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LOS ANGELES (Reuters) - Little is known publicly about the squabbling between Mel Gibson and his ex-girlfriend beyond the racist and sexist rants heard last year on the Web, but one day after police completed a lengthy probe into the matter, new details have come to light.
The Los Angeles Times on Thursday published what it said were e-mails, text messages, attorneys' notes and information from legal papers between the "Braveheart" actor and Oksana Grigorieva, the mother of Gibson's infant daughter, as well as lawyers representing the pair in their long and bitter breakup.
At stake in the split are millions of dollars, possible criminal charges of abuse and extortion, and the further tarnishing of Gibson's career that in the past included major box office paydays and Hollywood's top film honor, the Oscar.
The pair announced their breakup in April of last year, and what followed were months of accusations that played out in media headlines. She claimed he punched her and knocked out her teeth. He asked police to look into his belief she was blackmailing him by secretly taping a phone call between the two in which he used a racial slur and made sexist comments.
When audio tapes of that call turned up on celebrity news website Radaronline.com in July 2010, they indeed proved damaging to Gibson at a time when he was trying to rebound from anti-Semitic statements he made in 2006 when arrested for drunken driving.
While he has never admitted the voice on the tapes was his, it is distinctive and widely believed to be him. Gibson has never denied it was him. In fact, he has not spoken publicly about the matter, nor have his representatives.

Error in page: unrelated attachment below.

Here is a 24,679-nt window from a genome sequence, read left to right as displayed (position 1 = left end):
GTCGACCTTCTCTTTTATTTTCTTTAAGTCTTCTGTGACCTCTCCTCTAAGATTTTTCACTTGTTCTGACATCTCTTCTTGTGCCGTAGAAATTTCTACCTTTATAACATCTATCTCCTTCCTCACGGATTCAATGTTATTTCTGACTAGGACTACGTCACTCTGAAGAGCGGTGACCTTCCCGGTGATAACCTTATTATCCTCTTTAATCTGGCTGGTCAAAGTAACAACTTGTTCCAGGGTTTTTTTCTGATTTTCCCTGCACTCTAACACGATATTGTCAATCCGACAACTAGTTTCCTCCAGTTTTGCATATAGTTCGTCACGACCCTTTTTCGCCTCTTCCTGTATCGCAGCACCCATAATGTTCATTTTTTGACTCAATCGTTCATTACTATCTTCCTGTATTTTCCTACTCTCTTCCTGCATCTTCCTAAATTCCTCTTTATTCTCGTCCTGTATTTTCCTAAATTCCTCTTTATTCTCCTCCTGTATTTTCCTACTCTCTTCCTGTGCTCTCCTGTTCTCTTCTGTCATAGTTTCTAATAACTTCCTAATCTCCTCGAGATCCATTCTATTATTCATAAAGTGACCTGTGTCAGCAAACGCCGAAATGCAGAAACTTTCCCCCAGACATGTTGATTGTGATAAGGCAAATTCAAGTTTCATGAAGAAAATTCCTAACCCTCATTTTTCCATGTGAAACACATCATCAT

In its "review" of the material, the Los Angeles Times paints a picture of two people who, even as their attorneys talked of a breakup valued around $20 million, were still texting and calling each other.
"You don't call. You don't accept my invitation to come. You hand tapes around and jeopardize us all," Gibson is said to have texted Grigorieva the same day his attorneys offered her a deal valued at $18 million, the Times reported.
But Grigorieva returned with a message that he had broken his promise to care for her and their infant daughter, Lucia. "I wouldn't have played ur messages if u were keeping ur word," she wrote, according to the Times.
Grigorieva has consistently denied she leaked the tapes.
Citings from attorneys' notes also reveal that Gibson's counselors knew how damaging the tapes might be. "Never should become public. Devastating to everyone -- including baby," wrote one of the his attorneys in a note, the Times reported.
The tapes did prove damaging. Gibson's movie "The Beaver" saw its release date pushed back to later this year. His talent agency dropped him. The actors of one movie in which he had a small role, "The Hangover Part II," refused to work with him.
Now, Gibson faces a possible criminal charge of physical abuse, and Grigorieva is staring at a possible criminal complaint she tried to extort millions from the movie star.
On Wednesday, Los Angeles County Sheriffs turned over the findings of their investigation to the District Attorney's office, which will decide whether anyone should be prosecuted.
Reporting by Bob Tourtellotte; Editing by Jill Serjeant